The U.S. Supreme Court on Monday declined to hear Maricopa County Sheriff Joe Arpaio’s appeal of a ruling that criticized a decision by his jail officers to force pink underwear onto a mentally ill inmate who erroneously believed jailers were trying to rape him.
The refusal by the court means the lawsuit by the estate of Eric Vogel is one step closer toward having a second trial.
Arpaio’s office won the case at trial, but the 9th U.S. Circuit Court of Appeals threw out the verdict and called for a new trial in a ruling a year ago.
The 9th Circuit said dressing inmates in pink underwear — a hallmark of Arpaio — appeared to be punishment without legal justification and noted that it’s fair to infer that the selection of pink as the underwear color was meant to symbolize the loss of prisoners’ masculinity.
Arpaio aide Jack MacIntyre said the sheriff still has a request for the 9th Circuit to reconsider the ruling and he’s confident of the agency’s chances because it has the law on its side.
“The 9th Circuit decision that we have thus far hasn’t changed law in this circuit,” MacIntyre said. The 9th Circuit denied a similar reconsideration request in November.
Joel Robbins, a lawyer for Vogel’s estate, said he believes the sheriff will try to bring the case before the Supreme Court again. “I don’t believe the Supreme Court will waste its time hearing this appeal,” Robbins said.
Early in his 20-year tenure as sheriff, Arpaio won points with voters for making inmates wear pink underwear, housing them in canvas tents during triple-digit summer heat, and dressing them in old-time striped jail uniforms.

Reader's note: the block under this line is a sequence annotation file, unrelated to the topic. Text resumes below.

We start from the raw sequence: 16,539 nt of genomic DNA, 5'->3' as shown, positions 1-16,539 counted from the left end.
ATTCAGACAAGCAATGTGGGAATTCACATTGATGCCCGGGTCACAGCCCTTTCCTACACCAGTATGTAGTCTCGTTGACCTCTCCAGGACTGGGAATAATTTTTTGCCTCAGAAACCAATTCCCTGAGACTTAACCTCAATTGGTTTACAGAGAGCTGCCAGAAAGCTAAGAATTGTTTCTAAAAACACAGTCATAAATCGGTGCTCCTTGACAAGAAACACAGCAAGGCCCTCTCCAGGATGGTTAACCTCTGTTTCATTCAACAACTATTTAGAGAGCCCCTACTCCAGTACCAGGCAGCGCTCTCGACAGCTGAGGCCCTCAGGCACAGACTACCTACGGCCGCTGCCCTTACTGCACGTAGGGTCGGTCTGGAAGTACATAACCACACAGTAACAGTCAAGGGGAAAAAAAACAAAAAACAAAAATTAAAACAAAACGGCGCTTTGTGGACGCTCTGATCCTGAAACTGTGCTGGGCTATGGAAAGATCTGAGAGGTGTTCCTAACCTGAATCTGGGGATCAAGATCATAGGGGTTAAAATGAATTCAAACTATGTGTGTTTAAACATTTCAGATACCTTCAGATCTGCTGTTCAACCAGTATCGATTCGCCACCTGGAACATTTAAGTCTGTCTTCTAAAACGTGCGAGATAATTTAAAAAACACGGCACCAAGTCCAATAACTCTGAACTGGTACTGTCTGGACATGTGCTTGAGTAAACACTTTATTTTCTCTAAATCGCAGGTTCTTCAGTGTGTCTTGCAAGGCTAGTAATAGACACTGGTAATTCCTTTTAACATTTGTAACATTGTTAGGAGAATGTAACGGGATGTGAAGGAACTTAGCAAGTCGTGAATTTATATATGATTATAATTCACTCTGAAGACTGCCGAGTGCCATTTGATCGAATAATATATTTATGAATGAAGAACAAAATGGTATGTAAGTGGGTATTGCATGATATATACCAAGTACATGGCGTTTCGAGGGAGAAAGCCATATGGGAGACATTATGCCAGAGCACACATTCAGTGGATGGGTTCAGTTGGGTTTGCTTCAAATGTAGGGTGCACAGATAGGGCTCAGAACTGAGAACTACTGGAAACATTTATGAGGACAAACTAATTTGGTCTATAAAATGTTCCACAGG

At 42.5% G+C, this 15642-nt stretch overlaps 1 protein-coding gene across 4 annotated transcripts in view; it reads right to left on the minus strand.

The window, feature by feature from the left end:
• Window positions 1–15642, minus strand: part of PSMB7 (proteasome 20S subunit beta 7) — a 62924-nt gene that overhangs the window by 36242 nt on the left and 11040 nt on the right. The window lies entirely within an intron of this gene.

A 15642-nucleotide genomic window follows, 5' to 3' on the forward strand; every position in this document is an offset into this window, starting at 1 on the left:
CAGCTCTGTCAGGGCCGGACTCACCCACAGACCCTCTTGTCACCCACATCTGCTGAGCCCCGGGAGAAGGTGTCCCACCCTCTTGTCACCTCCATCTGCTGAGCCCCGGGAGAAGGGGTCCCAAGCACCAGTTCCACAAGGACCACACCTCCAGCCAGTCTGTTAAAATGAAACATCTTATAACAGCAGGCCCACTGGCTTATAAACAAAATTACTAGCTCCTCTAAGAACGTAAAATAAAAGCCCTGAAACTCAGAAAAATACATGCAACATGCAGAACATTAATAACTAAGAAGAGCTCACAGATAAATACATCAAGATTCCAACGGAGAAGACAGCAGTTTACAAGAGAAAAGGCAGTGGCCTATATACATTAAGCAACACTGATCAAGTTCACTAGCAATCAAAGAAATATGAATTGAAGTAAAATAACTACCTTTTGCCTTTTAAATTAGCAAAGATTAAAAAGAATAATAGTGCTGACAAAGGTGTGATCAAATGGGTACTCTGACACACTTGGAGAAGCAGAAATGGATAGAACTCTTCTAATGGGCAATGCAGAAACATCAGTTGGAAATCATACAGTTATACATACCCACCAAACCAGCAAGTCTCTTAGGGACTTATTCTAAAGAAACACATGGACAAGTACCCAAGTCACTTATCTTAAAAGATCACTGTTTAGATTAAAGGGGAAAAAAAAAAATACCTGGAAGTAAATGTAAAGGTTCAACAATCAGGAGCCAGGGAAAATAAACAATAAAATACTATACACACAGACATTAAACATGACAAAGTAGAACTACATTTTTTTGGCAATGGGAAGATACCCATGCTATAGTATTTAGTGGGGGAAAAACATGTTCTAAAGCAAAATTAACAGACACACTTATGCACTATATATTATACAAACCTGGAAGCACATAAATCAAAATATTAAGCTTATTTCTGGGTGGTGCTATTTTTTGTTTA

Arpaio’s attorneys wanted the nation’s highest court to examine whether having pink boxers as part of the standard jail uniform can constitute punishment before a trial is held.
Vogel had refused to get out of his street clothes after he was arrested in 2001 for investigation of assaulting an officer who was responding to a burglary call. A group of officers in the jail stripped Vogel and put him in pink underwear and other prison clothing as he shouted that he was being raped.
A lawyer for Vogel’s estate has said the officers didn’t sexually assault Vogel and that his client didn’t suffer injuries at the jail.
Vogel, who was determined by a counselor to be paranoid and psychotic, died less than a month later, after he and his mother got in a minor car accident. When an officer handling the accident told Vogel that he might be jailed on a warrant stemming from his previous struggle involving jail clothes, Vogel ran several miles from the scene back to his home.
He died the next day, and medical examiners concluded the cause was cardiac arrhythmia.